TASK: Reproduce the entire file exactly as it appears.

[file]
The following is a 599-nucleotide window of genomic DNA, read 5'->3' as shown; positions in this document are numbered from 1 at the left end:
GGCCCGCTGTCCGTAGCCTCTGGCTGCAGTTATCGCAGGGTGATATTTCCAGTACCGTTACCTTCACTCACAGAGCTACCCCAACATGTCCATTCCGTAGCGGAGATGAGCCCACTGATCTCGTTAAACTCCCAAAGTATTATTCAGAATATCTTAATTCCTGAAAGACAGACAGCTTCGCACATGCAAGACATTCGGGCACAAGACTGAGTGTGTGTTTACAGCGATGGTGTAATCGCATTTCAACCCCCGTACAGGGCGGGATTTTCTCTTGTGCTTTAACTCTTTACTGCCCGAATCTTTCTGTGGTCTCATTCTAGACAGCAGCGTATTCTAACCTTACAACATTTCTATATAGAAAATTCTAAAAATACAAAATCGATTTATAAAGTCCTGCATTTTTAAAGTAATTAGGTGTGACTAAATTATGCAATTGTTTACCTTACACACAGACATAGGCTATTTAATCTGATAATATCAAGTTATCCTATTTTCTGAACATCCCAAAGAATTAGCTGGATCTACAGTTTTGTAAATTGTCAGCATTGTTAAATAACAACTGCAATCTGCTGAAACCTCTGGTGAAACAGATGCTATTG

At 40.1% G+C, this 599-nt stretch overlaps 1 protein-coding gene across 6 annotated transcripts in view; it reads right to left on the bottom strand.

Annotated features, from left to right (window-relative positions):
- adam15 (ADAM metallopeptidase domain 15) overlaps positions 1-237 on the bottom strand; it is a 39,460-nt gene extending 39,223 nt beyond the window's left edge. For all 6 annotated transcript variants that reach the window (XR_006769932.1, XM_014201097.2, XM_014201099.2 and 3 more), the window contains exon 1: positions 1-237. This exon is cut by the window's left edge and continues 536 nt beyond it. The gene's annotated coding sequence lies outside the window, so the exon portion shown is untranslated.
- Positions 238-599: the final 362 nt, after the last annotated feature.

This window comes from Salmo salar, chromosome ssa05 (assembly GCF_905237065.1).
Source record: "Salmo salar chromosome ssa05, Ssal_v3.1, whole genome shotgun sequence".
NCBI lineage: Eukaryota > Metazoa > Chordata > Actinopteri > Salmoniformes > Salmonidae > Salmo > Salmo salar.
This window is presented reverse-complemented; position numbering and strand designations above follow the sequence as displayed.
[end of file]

The following is a 599-nucleotide window of genomic DNA, read 5'->3' as shown; positions in this document are numbered from 1 at the left end:
GGCCCGCTGTCCGTAGCCTCTGGCTGCAGTTATCGCAGGGTGATATTTCCAGTACCGTTACCTTCACTCACAGAGCTACCCCAACATGTCCATTCCGTAGCGGAGATGAGCCCACTGATCTCGTTAAACTCCCAAAGTATTATTCAGAATATCTTAATTCCTGAAAGACAGACAGCTTCGCACATGCAAGACATTCGGGCACAAGACTGAGTGTGTGTTTACAGCGATGGTGTAATCGCATTTCAACCCCCGTACAGGGCGGGATTTTCTCTTGTGCTTTAACTCTTTACTGCCCGAATCTTTCTGTGGTCTCATTCTAGACAGCAGCGTATTCTAACCTTACAACATTTCTATATAGAAAATTCTAAAAATACAAAATCGATTTATAAAGTCCTGCATTTTTAAAGTAATTAGGTGTGACTAAATTATGCAATTGTTTACCTTACACACAGACATAGGCTATTTAATCTGATAATATCAAGTTATCCTATTTTCTGAACATCCCAAAGAATTAGCTGGATCTACAGTTTTGTAAATTGTCAGCATTGTTAAATAACAACTGCAATCTGCTGAAACCTCTGGTGAAACAGATGCTATTG

At 40.1% G+C, this 599-nt stretch overlaps 1 protein-coding gene across 6 annotated transcripts in view; it reads right to left on the bottom strand.

Annotated features, from left to right (window-relative positions):
- adam15 (ADAM metallopeptidase domain 15) overlaps positions 1-237 on the bottom strand; it is a 39,460-nt gene extending 39,223 nt beyond the window's left edge. For all 6 annotated transcript variants that reach the window (XR_006769932.1, XM_014201097.2, XM_014201099.2 and 3 more), the window contains exon 1: positions 1-237. This exon is cut by the window's left edge and continues 536 nt beyond it. The gene's annotated coding sequence lies outside the window, so the exon portion shown is untranslated.
- Positions 238-599: the final 362 nt, after the last annotated feature.

This window comes from Salmo salar, chromosome ssa05 (assembly GCF_905237065.1).
Source record: "Salmo salar chromosome ssa05, Ssal_v3.1, whole genome shotgun sequence".
NCBI lineage: Eukaryota > Metazoa > Chordata > Actinopteri > Salmoniformes > Salmonidae > Salmo > Salmo salar.
This window is presented reverse-complemented; position numbering and strand designations above follow the sequence as displayed.